Teaching philosophy at St. John’s University, I frequently encounter students who do not have a clear understanding of the difference between philosophy and theology. From the time that I first noticed this, I have been including in all six of the different courses that I teach an opening lecture on the difference between the two intellectual disciplines.
I stress that in order to do theology someone must believe that there has been a revelation from God, a message from God. Religious faith is accepting and believing this revelation from God. All theology starts here. For the Christian, Christ is the message, or revelation from God.
In addition to religious faith, the person doing theology uses his or her mind to reflect more and more deeply on what the revelation or message means and how it applies and illuminates human experience. So as theology has developed it has led to many different branches such as dogmatic theology, moral theology, scriptural theology as well as theology of the Church, of the sacraments and the liturgy.
Accessible to Anyone
In philosophy, no appeal is made to a revelation or message from God. What is needed to do philosophy is a mind and human experience. This is one reason why in my classes at St. John’s University, I stress to the students that anyone should be able to take any philosophy course that I teach, even an atheist, because there is no religious prerequisite. I also stress that the material in the course should be accessible to anyone no matter what his or her religious background, because usually there are not only Catholics in my courses but students from various religious traditions.
That philosophy does not appeal to revelation does not mean that philosophy cannot say anything about God. It does mean that philosophical insights into the mystery of God must come from the human mind’s reflection on experience rather than from an appeal to religious faith or revelation.
I think that I have gained insights into the mystery of God from philosophers as different as Soren Kierkegaard, an existentialist who was Lutheran; Martin Buber, a personalist who was Jewish; and Gabriel Marcel, an existentialist who was Roman Catholic.
Though I believe in the difference between philosophy and theology, I also believe that truths discovered in philosophy can help students, who wish to do so, probe more deeply into their own religious traditions. Whatever course I am teaching, I find insights that help me in my faith, and this is especially true of the courses titled “Personalism” and “Existentialism.”
In the course on the philosophy of personalism, I have the students read the marvelous book, Person and Being (Milwaukee: Marquette University Press, 1993, pp.121) by W. Norris Clarke, S.J. Students from different religious traditions seem to profit greatly from reading and discussing Father Clarke’s book. I suspect this is because of the wonderful insights that Father Clarke offers into the mystery of love.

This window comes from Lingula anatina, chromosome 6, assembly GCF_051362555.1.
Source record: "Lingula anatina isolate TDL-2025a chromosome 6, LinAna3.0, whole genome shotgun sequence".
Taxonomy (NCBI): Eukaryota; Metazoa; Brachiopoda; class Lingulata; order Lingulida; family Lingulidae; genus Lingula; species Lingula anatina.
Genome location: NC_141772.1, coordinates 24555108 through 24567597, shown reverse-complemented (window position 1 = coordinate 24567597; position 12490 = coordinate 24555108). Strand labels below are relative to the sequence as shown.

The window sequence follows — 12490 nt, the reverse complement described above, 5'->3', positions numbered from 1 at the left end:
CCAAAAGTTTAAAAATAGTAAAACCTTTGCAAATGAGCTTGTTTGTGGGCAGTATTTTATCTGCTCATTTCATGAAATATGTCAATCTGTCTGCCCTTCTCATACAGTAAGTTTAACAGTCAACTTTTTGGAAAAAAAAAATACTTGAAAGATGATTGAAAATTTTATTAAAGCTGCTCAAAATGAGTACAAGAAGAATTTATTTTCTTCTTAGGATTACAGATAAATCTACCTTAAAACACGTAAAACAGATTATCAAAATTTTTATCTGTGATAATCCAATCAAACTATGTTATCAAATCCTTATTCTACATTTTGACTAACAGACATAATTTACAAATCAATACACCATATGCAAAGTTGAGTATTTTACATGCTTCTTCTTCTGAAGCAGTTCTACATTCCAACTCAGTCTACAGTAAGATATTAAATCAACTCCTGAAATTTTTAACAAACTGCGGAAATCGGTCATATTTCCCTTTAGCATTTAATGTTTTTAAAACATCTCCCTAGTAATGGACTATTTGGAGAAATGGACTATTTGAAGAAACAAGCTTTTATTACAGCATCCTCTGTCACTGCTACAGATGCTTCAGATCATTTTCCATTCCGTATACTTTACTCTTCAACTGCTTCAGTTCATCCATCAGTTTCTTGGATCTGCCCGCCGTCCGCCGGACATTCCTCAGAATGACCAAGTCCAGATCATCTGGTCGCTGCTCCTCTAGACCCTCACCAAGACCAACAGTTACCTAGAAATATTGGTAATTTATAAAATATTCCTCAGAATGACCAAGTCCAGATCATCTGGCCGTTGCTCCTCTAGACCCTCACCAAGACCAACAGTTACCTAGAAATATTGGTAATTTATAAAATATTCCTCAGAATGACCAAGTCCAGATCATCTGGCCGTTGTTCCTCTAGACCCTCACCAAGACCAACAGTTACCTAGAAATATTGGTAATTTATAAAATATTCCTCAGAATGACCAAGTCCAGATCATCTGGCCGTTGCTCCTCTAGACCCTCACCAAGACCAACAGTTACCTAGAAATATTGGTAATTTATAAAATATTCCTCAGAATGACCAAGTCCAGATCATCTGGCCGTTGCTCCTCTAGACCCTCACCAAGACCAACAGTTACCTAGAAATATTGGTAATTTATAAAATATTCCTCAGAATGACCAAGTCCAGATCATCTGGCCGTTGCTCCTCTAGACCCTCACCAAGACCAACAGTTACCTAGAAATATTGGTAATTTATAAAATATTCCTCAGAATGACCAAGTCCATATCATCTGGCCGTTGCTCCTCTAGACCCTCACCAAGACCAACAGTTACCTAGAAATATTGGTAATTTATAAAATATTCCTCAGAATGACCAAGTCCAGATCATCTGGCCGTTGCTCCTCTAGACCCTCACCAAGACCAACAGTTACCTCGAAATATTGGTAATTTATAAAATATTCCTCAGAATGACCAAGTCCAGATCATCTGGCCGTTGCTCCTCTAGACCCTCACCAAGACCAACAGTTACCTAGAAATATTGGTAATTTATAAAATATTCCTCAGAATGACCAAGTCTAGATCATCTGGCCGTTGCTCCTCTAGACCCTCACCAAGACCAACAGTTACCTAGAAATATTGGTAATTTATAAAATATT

The following is an example of the type of insight that appears frequently in Father Clarke’s small volume:
“…as images of God we too must imitate in our own way the ecstatic, outgoing self-sharing of God as Infinite Good. Personal development in a created person is to become more and more like God. And since the self-diffusiveness of the Good in a supremely personal being like God is nothing else than love, then God is Love, the infinite Lover, and we too, as his images must be lovers. So the ultimate mystery of being turns out to be that to be is to be a lover” (p. 97).
I find the image of God as ecstatic, beautiful, exciting and encouraging. We do not believe in a distant God but rather in a God Who is constantly reaching out to us in love. God is not present within us the way a thing or an inanimate object might be present in a box or suitcase. Rather, God is dynamically present and active as lover. Because we are created in the image and likeness of God, we should also be ecstatic, always ready to reach out to others who in one way or another need our help.
Our love might be expressed in some dramatic way such as taking vows for life or in some relatively easy way such as reaching out to someone who is lonely. I think of Mother Teresa’s insight that in the U.S., a great poverty is loneliness – people feeling unloved and insignificant.
Every person is needy, and everyone needs to be loved. The loving presence of God within us makes it possible for us to be lovers. God’s presence within us should give us enormous confidence and enable us to trust that our love can profoundly influence people.Father Robert Lauder, a priest of the Diocese of Brooklyn and philosophy professor at St. John’s University, Jamaica, writes a weekly column for the Catholic Press.